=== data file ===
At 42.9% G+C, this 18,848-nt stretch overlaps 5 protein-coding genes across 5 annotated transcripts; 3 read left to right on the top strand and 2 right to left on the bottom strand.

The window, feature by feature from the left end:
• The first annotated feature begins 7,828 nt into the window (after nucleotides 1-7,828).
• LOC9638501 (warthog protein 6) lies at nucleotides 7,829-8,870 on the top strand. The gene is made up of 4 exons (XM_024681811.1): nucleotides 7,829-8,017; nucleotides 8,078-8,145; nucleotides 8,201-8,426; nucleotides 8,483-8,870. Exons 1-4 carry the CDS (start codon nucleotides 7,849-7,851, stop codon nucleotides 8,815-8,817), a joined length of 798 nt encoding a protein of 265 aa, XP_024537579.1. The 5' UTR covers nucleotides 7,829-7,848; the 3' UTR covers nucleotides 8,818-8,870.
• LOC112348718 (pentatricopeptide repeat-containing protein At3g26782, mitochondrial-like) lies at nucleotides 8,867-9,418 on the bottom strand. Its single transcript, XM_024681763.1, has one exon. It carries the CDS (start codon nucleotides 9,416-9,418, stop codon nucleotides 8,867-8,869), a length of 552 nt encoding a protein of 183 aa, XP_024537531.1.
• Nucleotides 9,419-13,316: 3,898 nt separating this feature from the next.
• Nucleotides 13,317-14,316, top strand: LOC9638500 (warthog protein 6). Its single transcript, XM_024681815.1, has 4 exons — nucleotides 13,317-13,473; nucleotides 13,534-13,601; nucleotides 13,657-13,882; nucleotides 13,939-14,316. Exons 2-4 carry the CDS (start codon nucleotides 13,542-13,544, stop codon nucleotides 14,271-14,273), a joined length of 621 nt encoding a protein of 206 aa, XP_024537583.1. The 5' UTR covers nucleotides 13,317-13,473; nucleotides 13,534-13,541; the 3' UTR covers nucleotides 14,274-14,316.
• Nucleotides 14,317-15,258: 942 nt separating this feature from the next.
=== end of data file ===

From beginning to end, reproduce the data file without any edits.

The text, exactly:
At 42.9% G+C, this 18,848-nt stretch overlaps 5 protein-coding genes across 5 annotated transcripts; 3 read left to right on the top strand and 2 right to left on the bottom strand.

The window, feature by feature from the left end:
• The first annotated feature begins 7,828 nt into the window (after nucleotides 1-7,828).
• LOC9638501 (warthog protein 6) lies at nucleotides 7,829-8,870 on the top strand. The gene is made up of 4 exons (XM_024681811.1): nucleotides 7,829-8,017; nucleotides 8,078-8,145; nucleotides 8,201-8,426; nucleotides 8,483-8,870. Exons 1-4 carry the CDS (start codon nucleotides 7,849-7,851, stop codon nucleotides 8,815-8,817), a joined length of 798 nt encoding a protein of 265 aa, XP_024537579.1. The 5' UTR covers nucleotides 7,829-7,848; the 3' UTR covers nucleotides 8,818-8,870.
• LOC112348718 (pentatricopeptide repeat-containing protein At3g26782, mitochondrial-like) lies at nucleotides 8,867-9,418 on the bottom strand. Its single transcript, XM_024681763.1, has one exon. It carries the CDS (start codon nucleotides 9,416-9,418, stop codon nucleotides 8,867-8,869), a length of 552 nt encoding a protein of 183 aa, XP_024537531.1.
• Nucleotides 9,419-13,316: 3,898 nt separating this feature from the next.
• Nucleotides 13,317-14,316, top strand: LOC9638500 (warthog protein 6). Its single transcript, XM_024681815.1, has 4 exons — nucleotides 13,317-13,473; nucleotides 13,534-13,601; nucleotides 13,657-13,882; nucleotides 13,939-14,316. Exons 2-4 carry the CDS (start codon nucleotides 13,542-13,544, stop codon nucleotides 14,271-14,273), a joined length of 621 nt encoding a protein of 206 aa, XP_024537583.1. The 5' UTR covers nucleotides 13,317-13,473; nucleotides 13,534-13,541; the 3' UTR covers nucleotides 14,274-14,316.
• Nucleotides 14,317-15,258: 942 nt separating this feature from the next.